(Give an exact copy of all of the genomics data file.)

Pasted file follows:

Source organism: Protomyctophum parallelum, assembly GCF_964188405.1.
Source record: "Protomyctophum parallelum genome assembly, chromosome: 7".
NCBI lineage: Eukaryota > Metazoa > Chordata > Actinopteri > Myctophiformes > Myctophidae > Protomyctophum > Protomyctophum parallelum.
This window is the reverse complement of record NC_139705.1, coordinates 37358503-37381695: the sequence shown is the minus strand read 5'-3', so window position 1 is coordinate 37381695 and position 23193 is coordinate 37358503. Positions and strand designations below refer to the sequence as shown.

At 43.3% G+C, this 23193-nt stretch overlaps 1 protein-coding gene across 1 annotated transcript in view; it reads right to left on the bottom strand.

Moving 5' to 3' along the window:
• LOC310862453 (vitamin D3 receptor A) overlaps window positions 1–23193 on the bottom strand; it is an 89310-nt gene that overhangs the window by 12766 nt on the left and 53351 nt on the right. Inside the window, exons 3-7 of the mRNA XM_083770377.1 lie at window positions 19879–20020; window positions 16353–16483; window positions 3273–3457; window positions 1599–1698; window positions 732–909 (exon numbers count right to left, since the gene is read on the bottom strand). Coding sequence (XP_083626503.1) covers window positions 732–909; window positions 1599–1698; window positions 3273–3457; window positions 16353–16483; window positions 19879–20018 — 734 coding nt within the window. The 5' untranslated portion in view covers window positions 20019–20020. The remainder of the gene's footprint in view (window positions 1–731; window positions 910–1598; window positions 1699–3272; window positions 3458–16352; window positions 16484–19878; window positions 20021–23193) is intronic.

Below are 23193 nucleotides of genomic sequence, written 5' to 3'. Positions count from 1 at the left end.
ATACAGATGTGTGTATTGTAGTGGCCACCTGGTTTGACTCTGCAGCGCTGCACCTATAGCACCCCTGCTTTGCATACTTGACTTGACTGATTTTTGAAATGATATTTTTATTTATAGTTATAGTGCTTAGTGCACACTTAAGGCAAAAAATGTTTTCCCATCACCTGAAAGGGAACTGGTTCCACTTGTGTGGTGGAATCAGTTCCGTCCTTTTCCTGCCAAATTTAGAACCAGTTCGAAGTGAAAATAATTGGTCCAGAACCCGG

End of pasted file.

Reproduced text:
Source organism: Protomyctophum parallelum, assembly GCF_964188405.1.
Source record: "Protomyctophum parallelum genome assembly, chromosome: 7".
NCBI lineage: Eukaryota > Metazoa > Chordata > Actinopteri > Myctophiformes > Myctophidae > Protomyctophum > Protomyctophum parallelum.
This window is the reverse complement of record NC_139705.1, coordinates 37358503-37381695: the sequence shown is the minus strand read 5'-3', so window position 1 is coordinate 37381695 and position 23193 is coordinate 37358503. Positions and strand designations below refer to the sequence as shown.

At 43.3% G+C, this 23193-nt stretch overlaps 1 protein-coding gene across 1 annotated transcript in view; it reads right to left on the bottom strand.

Moving 5' to 3' along the window:
• LOC310862453 (vitamin D3 receptor A) overlaps window positions 1–23193 on the bottom strand; it is an 89310-nt gene that overhangs the window by 12766 nt on the left and 53351 nt on the right. Inside the window, exons 3-7 of the mRNA XM_083770377.1 lie at window positions 19879–20020; window positions 16353–16483; window positions 3273–3457; window positions 1599–1698; window positions 732–909 (exon numbers count right to left, since the gene is read on the bottom strand). Coding sequence (XP_083626503.1) covers window positions 732–909; window positions 1599–1698; window positions 3273–3457; window positions 16353–16483; window positions 19879–20018 — 734 coding nt within the window. The 5' untranslated portion in view covers window positions 20019–20020. The remainder of the gene's footprint in view (window positions 1–731; window positions 910–1598; window positions 1699–3272; window positions 3458–16352; window positions 16484–19878; window positions 20021–23193) is intronic.

Below are 23193 nucleotides of genomic sequence, written 5' to 3'. Positions count from 1 at the left end.
ATACAGATGTGTGTATTGTAGTGGCCACCTGGTTTGACTCTGCAGCGCTGCACCTATAGCACCCCTGCTTTGCATACTTGACTTGACTGATTTTTGAAATGATATTTTTATTTATAGTTATAGTGCTTAGTGCACACTTAAGGCAAAAAATGTTTTCCCATCACCTGAAAGGGAACTGGTTCCACTTGTGTGGTGGAATCAGTTCCGTCCTTTTCCTGCCAAATTTAGAACCAGTTCGAAGTGAAAATAATTGGTCCAGAACCCGG